It is not a small love

It is not a small love.

It is a big, messy, wild love. It is moss and thicket, and forest floor. It is tangled vines and surviving light and the shocking red of a determined flower. It is a love that has always grown best in the dark.

It is not a polite love.

If the heart is a fist this is the punch it delivers. A love that sinks ships then trawls them for their treasures, a love that will search every room to find what lies beating deep in the chest. It is a love that never stops seeking a truth that is hidden.

It is a love that is tender and generous, still.

A love that reaches at five am, that finds its expression in the dusty light and drowsy touch of morning storms. A love made from the heaviest air and an opening sky. It is a love that rains down for days.

It is a love that will shed its skin a hundred times – and more.

It grows too large to be contained – by the shelter of gods and boxes and easier terms. This love that is mine and was yours and is now. It doesn’t know it’s time or place. And it bursts with life in its own conclusion.

(It is a love that you have never known).

Aphrodite at body, remember

You speak of my love like you have experienced love like mine before. But this – is not allowed …”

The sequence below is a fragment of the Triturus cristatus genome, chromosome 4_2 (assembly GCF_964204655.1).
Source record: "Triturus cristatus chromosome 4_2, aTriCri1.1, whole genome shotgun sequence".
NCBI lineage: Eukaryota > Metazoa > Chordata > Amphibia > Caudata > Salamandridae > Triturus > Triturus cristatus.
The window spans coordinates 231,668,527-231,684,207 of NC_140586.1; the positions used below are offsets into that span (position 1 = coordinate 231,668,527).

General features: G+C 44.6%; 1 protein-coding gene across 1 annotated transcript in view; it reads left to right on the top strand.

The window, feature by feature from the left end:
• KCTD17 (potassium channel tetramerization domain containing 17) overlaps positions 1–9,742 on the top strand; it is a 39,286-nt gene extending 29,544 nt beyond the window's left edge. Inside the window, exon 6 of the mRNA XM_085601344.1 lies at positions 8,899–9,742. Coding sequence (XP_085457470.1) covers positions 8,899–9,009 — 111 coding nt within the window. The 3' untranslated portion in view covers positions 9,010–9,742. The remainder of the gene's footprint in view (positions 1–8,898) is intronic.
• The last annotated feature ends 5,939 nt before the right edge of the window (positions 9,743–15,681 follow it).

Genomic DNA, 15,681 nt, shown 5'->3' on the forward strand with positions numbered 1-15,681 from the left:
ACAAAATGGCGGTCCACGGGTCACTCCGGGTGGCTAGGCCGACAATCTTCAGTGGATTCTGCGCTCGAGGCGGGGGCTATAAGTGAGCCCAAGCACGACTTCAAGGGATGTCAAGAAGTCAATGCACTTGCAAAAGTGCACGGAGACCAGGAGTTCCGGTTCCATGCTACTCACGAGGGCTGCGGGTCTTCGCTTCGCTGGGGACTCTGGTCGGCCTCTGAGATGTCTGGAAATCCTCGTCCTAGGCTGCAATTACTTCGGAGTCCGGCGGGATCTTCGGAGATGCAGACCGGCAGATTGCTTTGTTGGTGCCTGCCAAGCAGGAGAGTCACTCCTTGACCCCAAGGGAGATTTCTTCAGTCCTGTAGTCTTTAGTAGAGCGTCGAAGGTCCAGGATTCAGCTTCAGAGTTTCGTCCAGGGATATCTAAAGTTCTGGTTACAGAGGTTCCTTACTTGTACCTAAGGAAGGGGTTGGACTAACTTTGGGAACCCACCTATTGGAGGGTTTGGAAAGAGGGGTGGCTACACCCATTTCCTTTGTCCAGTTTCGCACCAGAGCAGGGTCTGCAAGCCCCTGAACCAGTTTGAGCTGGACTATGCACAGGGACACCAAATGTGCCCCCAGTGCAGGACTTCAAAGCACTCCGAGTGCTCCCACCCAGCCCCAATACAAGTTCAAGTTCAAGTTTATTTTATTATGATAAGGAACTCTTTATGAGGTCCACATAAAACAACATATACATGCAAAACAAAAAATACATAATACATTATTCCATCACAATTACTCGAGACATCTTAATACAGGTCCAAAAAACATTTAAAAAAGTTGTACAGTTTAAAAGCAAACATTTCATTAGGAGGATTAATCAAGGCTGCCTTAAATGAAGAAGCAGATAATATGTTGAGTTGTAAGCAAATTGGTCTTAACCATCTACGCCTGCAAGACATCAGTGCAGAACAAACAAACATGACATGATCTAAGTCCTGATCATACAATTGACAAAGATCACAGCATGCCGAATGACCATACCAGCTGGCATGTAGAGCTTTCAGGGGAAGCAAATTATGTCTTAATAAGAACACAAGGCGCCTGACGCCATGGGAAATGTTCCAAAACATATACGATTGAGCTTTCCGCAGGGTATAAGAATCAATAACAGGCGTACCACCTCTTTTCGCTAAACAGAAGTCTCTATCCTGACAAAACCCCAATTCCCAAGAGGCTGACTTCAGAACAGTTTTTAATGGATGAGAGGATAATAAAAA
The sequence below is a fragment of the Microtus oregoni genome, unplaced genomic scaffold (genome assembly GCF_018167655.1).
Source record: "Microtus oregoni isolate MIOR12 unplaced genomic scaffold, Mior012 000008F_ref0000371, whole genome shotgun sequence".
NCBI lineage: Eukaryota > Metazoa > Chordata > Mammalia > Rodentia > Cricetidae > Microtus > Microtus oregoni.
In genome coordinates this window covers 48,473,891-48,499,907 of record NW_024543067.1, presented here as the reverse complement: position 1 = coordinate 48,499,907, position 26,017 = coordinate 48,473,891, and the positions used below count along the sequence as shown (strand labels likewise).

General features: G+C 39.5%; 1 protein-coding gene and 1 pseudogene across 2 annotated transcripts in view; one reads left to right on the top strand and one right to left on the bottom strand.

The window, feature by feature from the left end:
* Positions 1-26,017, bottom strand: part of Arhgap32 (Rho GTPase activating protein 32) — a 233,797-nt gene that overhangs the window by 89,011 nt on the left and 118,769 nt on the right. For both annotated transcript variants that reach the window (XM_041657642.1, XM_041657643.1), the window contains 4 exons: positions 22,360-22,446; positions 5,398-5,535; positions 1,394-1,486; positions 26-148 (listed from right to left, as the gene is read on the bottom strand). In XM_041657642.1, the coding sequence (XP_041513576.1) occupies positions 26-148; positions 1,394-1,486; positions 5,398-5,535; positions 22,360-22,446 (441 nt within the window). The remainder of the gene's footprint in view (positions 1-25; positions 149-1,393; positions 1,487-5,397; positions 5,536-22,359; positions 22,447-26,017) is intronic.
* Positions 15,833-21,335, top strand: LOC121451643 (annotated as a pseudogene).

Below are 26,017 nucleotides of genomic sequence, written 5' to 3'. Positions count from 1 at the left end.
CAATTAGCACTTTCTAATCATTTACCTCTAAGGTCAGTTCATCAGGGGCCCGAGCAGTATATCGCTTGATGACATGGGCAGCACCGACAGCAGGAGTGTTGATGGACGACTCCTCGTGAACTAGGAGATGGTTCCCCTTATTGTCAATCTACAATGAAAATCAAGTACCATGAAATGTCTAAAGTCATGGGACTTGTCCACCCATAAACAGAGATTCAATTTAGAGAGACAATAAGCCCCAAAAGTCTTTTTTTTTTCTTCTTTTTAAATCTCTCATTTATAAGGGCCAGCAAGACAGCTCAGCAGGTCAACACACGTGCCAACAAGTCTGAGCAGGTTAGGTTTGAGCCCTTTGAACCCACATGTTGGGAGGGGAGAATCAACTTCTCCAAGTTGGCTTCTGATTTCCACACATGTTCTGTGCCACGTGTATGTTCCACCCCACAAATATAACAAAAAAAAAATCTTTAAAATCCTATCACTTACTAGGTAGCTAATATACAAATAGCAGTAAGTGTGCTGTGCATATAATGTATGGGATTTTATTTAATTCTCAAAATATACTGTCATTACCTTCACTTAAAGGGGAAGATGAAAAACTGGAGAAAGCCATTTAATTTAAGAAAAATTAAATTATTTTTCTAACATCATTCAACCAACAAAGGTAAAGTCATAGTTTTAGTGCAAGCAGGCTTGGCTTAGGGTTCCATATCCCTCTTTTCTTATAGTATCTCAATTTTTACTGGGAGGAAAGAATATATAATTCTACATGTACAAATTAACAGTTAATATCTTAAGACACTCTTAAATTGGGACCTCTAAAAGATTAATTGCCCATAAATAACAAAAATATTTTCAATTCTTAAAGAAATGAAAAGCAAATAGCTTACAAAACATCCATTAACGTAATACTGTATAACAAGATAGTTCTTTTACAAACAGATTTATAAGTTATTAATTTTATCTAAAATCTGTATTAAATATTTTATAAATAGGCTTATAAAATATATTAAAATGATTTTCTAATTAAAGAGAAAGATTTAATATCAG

– Alanis Morissette

The idea of Paris

The Accordionist is playing Edith Piaf. Sat next to the Crepe stand he serenades the scent of salted caramel as red, white and blue bulbs pulse in time with his fingers. The night is balmy, a city made fresh by afternoon rain. I am struck by the memory of Paris but really it is just the idea of Paris because in truth I never heard a single accordion there and it was only the grey of snow and boots that marked the streets. This then is the Paris of dreams, the city I knew before we met. The idea of Paris as the busker smiles when I reach for a coin. The Paris I considered, stronger as fiction.

In this way some people imagine entire cities, entire lives before they’ve ever lived them. Fragrant, coloured lives with songs that fit and play in a certain light, giving off a certain shadow when they close their eyes. It is how we think we know a place before we get there, how we cast our truths to fit our fiction. To a disciplined mind they’re actually one and the same. Truth bears silent witness to an idea that’s held tight.

Idea has its root in form, in pattern. The images we make of the things we have seen. For sure and entrenched, the image outlasts – in fact the ideal comes long before. You named me for this very idea. Eidyia – so close it’s pronounced just the same. The idea of me that preceded. How from the very first you said – it wouldn’t work, I feel no connection. Because the idea of me walked first through the door. Your Magdalene of lore found in the flesh. The one to whom you should not connect. Even as your head slid carefully down between my thighs. You knew that Mary was for other temples.

The idea of me. No less or more than my imagined city. The experience never quite matching the want. The want never quite what you thought. Women like me don’t make for good lives, am I right? Not the ones you live out in your head. You were bound to like this reality less when I refused to stay within your bounds. I must confess you finally said, I’ve let the gap between reality and fiction widen. At first I thought you had misspoken but now I know what you meant was this: